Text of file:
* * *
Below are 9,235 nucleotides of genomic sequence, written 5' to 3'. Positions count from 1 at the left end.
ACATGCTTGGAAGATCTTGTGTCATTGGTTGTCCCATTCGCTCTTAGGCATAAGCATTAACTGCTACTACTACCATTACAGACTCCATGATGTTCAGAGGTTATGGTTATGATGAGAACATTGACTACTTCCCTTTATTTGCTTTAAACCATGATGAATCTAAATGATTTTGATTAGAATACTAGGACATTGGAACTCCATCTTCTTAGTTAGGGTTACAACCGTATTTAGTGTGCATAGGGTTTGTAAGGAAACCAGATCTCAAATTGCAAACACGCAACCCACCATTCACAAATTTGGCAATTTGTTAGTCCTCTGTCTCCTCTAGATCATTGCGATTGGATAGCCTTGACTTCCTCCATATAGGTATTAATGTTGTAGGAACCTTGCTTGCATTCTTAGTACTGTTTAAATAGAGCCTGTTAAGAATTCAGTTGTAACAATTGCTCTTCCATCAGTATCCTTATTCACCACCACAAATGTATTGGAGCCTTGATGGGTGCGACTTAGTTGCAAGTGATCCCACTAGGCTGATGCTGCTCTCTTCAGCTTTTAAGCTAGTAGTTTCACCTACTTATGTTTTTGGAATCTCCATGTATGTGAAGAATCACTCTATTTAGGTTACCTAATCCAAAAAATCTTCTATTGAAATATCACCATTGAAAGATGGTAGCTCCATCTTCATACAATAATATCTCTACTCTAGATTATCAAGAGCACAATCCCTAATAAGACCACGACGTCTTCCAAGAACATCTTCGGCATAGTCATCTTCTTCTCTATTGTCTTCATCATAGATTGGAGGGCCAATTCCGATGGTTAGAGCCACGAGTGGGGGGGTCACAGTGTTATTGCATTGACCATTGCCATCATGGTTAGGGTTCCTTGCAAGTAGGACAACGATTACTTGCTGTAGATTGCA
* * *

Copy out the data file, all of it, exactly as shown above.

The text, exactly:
Below are 9,235 nucleotides of genomic sequence, written 5' to 3'. Positions count from 1 at the left end.
ACATGCTTGGAAGATCTTGTGTCATTGGTTGTCCCATTCGCTCTTAGGCATAAGCATTAACTGCTACTACTACCATTACAGACTCCATGATGTTCAGAGGTTATGGTTATGATGAGAACATTGACTACTTCCCTTTATTTGCTTTAAACCATGATGAATCTAAATGATTTTGATTAGAATACTAGGACATTGGAACTCCATCTTCTTAGTTAGGGTTACAACCGTATTTAGTGTGCATAGGGTTTGTAAGGAAACCAGATCTCAAATTGCAAACACGCAACCCACCATTCACAAATTTGGCAATTTGTTAGTCCTCTGTCTCCTCTAGATCATTGCGATTGGATAGCCTTGACTTCCTCCATATAGGTATTAATGTTGTAGGAACCTTGCTTGCATTCTTAGTACTGTTTAAATAGAGCCTGTTAAGAATTCAGTTGTAACAATTGCTCTTCCATCAGTATCCTTATTCACCACCACAAATGTATTGGAGCCTTGATGGGTGCGACTTAGTTGCAAGTGATCCCACTAGGCTGATGCTGCTCTCTTCAGCTTTTAAGCTAGTAGTTTCACCTACTTATGTTTTTGGAATCTCCATGTATGTGAAGAATCACTCTATTTAGGTTACCTAATCCAAAAAATCTTCTATTGAAATATCACCATTGAAAGATGGTAGCTCCATCTTCATACAATAATATCTCTACTCTAGATTATCAAGAGCACAATCCCTAATAAGACCACGACGTCTTCCAAGAACATCTTCGGCATAGTCATCTTCTTCTCTATTGTCTTCATCATAGATTGGAGGGCCAATTCCGATGGTTAGAGCCACGAGTGGGGGGGTCACAGTGTTATTGCATTGACCATTGCCATCATGGTTAGGGTTCCTTGCAAGTAGGACAACGATTACTTGCTGTAGATTGCA